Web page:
|Paolo Bettinardi||Implementation and development of e-commerce within the manufacturing context of gold and silver working: the case of Better Silver|
Implementation and development of e-commerce within the manufacturing context of gold and silver working: the case of Better Silver
By implementing an e-commerce site (www.silver-retail.it), Better Silver has taken the opportunity to create a direct relationship between manufacturer and the retail market, seeing to “cut out the middle man” or in other words, the traditional lengthy distribution chain. Through a group company, Easy Silver srl, Better Silver, which has been manufacturing out of Vicenza since 1977, decided to face the challenge of e-commerce from 2007.
|Ulrich Klotz||Platinum investment casting: material properties, casting simulation and optimum process parameters|
Platinum investment casting: material properties, casting simulation and optimum process parameters
Platinum is a challenging material for casters because of its physical properties. Several casting studies were presented in recent years. This paper provides a deeper understanding into the casting process by highlighting different aspects. The work started with an analysis of the material properties of several crucibles, different investment materials and two alloys to provide the basis for the simulation of the casting process. The simulation results were used to compare different tree setups suitable for centrifugal and tilt casting. They were critically compared with the results of instrumented casting trials with in situ recording of the melt and flask temperatures. The role of various process parameters such as the type of casting machine, melt and flask temperature, alloy, investment and tree setup on surface quality, porosity and form filling of the cast items was analyzed by 3D computer tomography, scanning electron microscopy and metallography. Variations in the alloy compositions were found to strongly influence the casting quality. As a result, optimum process parameters for centrifugal and tilt casting and new promising alloy compositions were identified. Financial support by the German Federal Ministry of Economics and Energy and the industrial project partners is kindly acknowledged.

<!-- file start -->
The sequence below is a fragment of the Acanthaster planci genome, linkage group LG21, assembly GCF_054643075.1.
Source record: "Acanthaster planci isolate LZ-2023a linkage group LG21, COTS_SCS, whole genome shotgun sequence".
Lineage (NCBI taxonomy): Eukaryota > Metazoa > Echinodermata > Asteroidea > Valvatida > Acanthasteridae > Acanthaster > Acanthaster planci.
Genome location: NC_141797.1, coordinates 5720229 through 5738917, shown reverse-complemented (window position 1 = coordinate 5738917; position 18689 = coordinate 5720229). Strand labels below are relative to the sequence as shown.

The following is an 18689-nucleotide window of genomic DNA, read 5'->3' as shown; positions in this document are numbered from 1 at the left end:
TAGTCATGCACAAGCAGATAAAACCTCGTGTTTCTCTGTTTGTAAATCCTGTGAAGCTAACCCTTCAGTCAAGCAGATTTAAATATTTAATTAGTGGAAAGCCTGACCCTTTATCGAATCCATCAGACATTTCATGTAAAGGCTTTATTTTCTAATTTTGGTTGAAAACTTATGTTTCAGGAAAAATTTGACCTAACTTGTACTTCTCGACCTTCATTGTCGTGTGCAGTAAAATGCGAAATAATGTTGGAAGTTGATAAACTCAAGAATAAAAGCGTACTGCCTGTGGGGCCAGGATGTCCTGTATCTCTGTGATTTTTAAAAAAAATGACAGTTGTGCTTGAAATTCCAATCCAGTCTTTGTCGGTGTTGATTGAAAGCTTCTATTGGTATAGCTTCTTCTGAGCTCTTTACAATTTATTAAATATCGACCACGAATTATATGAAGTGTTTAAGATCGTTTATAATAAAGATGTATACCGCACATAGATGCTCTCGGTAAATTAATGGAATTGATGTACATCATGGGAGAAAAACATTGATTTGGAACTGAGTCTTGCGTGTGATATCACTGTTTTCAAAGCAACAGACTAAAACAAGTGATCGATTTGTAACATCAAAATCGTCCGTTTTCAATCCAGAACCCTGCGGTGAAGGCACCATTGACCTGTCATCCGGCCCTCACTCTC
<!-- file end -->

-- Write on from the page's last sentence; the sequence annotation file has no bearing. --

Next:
|Andrea Friso||Alloys for Costume Jewellery and Fashion Accessories: an introduction to the field|
Alloys for Costume Jewellery and Fashion Accessories: an introduction to the field
The world of costume jewellery and fashion accessories production is a broad field, which in some respects has similarities with the jewellery sector. The aim of this work is to provide an overview on the world of brasses and bronzes, with reference to the decorative sectors only, in particular those of costume jewellery and fashion accessories. The main categories of these alloys, and their most important properties for the production process, will be identified. The technologies used, the methods of protection against wear and oxidation, and the possibilities for technological innovation in these areas will be outlined.